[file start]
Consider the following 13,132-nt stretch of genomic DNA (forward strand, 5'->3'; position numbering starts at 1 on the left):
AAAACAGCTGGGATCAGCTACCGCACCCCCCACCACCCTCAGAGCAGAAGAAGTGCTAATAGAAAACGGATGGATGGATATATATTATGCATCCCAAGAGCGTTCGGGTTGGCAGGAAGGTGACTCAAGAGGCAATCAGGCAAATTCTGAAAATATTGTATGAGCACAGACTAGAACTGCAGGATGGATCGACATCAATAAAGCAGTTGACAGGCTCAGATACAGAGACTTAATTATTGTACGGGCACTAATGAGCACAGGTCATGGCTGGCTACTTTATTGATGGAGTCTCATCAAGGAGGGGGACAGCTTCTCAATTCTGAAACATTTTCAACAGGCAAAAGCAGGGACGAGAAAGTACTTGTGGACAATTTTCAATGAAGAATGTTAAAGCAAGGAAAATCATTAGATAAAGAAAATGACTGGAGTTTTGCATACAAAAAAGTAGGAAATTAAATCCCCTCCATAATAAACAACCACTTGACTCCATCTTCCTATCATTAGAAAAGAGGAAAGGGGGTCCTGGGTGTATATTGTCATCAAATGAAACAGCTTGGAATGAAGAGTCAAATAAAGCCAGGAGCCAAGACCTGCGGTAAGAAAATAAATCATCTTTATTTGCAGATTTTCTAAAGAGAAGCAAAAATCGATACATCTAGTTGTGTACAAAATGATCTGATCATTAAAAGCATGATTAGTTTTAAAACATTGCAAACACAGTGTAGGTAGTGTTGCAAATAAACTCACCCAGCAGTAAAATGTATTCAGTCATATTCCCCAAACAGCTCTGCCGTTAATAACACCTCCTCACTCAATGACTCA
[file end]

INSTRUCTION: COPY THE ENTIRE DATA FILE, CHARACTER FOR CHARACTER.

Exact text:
Consider the following 13,132-nt stretch of genomic DNA (forward strand, 5'->3'; position numbering starts at 1 on the left):
AAAACAGCTGGGATCAGCTACCGCACCCCCCACCACCCTCAGAGCAGAAGAAGTGCTAATAGAAAACGGATGGATGGATATATATTATGCATCCCAAGAGCGTTCGGGTTGGCAGGAAGGTGACTCAAGAGGCAATCAGGCAAATTCTGAAAATATTGTATGAGCACAGACTAGAACTGCAGGATGGATCGACATCAATAAAGCAGTTGACAGGCTCAGATACAGAGACTTAATTATTGTACGGGCACTAATGAGCACAGGTCATGGCTGGCTACTTTATTGATGGAGTCTCATCAAGGAGGGGGACAGCTTCTCAATTCTGAAACATTTTCAACAGGCAAAAGCAGGGACGAGAAAGTACTTGTGGACAATTTTCAATGAAGAATGTTAAAGCAAGGAAAATCATTAGATAAAGAAAATGACTGGAGTTTTGCATACAAAAAAGTAGGAAATTAAATCCCCTCCATAATAAACAACCACTTGACTCCATCTTCCTATCATTAGAAAAGAGGAAAGGGGGTCCTGGGTGTATATTGTCATCAAATGAAACAGCTTGGAATGAAGAGTCAAATAAAGCCAGGAGCCAAGACCTGCGGTAAGAAAATAAATCATCTTTATTTGCAGATTTTCTAAAGAGAAGCAAAAATCGATACATCTAGTTGTGTACAAAATGATCTGATCATTAAAAGCATGATTAGTTTTAAAACATTGCAAACACAGTGTAGGTAGTGTTGCAAATAAACTCACCCAGCAGTAAAATGTATTCAGTCATATTCCCCAAACAGCTCTGCCGTTAATAACACCTCCTCACTCAATGACTCA